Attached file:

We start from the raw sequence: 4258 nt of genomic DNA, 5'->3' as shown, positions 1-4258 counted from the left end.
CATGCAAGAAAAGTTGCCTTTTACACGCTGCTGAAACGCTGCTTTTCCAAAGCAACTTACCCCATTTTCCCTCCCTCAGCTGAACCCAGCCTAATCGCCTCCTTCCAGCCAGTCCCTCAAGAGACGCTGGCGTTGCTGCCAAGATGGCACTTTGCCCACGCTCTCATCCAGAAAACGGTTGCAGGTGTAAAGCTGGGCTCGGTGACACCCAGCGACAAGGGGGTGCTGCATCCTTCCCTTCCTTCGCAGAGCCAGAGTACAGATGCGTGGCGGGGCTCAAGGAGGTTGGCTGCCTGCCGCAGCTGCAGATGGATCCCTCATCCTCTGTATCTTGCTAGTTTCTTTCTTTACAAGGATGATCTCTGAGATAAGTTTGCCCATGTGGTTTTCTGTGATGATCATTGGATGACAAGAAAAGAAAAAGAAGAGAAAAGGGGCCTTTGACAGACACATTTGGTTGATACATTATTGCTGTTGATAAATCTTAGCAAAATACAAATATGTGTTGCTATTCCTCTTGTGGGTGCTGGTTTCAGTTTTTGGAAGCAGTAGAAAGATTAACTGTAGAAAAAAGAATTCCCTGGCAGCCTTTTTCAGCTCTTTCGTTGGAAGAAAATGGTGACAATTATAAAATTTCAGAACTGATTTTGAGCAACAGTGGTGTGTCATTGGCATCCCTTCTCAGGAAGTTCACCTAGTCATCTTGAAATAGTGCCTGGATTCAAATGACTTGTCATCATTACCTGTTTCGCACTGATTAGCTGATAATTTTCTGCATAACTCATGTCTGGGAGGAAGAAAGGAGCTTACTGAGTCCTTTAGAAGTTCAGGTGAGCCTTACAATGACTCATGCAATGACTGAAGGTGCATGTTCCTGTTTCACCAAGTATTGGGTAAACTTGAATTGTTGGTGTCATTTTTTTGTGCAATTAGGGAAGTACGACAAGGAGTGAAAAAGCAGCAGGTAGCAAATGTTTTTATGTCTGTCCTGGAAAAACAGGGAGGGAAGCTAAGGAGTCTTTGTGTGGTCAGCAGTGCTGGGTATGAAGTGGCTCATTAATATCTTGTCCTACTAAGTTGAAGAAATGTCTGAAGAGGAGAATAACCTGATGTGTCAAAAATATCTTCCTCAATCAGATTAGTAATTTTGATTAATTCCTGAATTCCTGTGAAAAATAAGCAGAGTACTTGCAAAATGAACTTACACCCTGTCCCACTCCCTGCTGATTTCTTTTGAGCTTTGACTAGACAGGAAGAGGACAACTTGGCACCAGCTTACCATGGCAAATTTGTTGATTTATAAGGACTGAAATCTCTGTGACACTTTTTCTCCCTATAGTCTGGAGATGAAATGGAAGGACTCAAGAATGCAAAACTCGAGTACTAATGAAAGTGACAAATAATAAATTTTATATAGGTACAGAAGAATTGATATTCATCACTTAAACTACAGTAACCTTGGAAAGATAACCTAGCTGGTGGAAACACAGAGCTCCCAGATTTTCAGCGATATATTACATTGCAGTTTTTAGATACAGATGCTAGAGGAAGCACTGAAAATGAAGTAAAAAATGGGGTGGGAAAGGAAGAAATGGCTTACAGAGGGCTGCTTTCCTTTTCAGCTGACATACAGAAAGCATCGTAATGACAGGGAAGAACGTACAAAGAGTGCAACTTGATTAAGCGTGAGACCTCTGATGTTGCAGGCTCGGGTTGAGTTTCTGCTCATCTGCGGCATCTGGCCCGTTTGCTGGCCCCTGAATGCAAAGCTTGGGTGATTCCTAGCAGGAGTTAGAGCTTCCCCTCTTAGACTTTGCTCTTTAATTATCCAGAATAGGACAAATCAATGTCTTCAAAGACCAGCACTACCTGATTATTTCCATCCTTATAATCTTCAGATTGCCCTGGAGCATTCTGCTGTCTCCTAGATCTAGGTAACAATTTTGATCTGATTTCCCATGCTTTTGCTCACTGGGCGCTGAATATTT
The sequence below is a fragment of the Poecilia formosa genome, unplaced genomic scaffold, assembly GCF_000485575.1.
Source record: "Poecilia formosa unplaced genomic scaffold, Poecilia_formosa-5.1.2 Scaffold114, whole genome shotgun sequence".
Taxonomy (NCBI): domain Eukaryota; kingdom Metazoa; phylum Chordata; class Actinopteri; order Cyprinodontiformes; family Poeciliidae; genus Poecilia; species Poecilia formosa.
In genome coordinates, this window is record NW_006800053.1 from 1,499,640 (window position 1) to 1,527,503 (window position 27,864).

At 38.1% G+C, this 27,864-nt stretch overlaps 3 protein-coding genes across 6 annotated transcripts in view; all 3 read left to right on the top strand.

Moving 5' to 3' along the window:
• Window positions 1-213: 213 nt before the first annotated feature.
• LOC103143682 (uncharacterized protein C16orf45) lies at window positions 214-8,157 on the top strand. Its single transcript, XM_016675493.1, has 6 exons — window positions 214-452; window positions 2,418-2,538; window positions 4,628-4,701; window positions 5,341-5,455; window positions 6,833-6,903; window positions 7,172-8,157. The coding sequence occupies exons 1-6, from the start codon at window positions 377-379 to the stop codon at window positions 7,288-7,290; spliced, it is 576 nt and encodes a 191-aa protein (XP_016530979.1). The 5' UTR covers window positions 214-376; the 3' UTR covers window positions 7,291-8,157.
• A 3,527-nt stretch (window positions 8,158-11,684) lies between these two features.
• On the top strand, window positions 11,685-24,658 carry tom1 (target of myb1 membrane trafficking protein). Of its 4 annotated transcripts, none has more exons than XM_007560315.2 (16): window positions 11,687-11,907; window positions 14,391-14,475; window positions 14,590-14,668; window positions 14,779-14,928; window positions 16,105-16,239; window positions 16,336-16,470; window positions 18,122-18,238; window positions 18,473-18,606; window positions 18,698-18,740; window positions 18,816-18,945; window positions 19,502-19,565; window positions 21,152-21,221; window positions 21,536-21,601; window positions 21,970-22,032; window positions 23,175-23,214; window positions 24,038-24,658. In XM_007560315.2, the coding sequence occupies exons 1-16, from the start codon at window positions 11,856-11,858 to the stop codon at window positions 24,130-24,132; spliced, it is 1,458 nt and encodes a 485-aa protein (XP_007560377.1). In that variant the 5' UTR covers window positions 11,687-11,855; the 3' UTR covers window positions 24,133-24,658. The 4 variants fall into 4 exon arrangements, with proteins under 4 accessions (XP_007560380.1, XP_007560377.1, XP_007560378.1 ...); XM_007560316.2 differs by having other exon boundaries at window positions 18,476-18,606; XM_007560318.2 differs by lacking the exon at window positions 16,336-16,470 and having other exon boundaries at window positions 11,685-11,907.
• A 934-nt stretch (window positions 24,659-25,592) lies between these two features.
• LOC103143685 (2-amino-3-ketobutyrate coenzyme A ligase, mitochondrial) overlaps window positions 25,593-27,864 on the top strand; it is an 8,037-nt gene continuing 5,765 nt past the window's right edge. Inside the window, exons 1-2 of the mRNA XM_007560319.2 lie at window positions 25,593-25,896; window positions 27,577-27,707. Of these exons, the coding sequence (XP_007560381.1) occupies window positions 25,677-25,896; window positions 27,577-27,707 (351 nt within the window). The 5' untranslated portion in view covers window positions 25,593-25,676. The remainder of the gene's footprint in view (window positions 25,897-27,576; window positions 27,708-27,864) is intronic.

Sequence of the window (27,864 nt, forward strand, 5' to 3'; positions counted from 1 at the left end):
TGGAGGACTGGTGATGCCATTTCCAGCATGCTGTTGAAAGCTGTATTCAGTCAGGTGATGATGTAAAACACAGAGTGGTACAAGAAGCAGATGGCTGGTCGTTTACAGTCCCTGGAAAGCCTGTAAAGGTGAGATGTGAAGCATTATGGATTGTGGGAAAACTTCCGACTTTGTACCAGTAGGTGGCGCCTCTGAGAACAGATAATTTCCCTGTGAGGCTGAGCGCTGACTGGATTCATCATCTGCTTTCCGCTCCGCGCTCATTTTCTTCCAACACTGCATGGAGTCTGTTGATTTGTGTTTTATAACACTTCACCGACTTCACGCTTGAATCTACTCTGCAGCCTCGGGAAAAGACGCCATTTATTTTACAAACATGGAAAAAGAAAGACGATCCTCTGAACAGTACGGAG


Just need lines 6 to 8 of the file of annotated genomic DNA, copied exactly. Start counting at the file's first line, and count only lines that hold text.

In genome coordinates, this window is record NW_006800053.1 from 1,499,640 (window position 1) to 1,527,503 (window position 27,864).

At 38.1% G+C, this 27,864-nt stretch overlaps 3 protein-coding genes across 6 annotated transcripts in view; all 3 read left to right on the top strand.

Moving 5' to 3' along the window: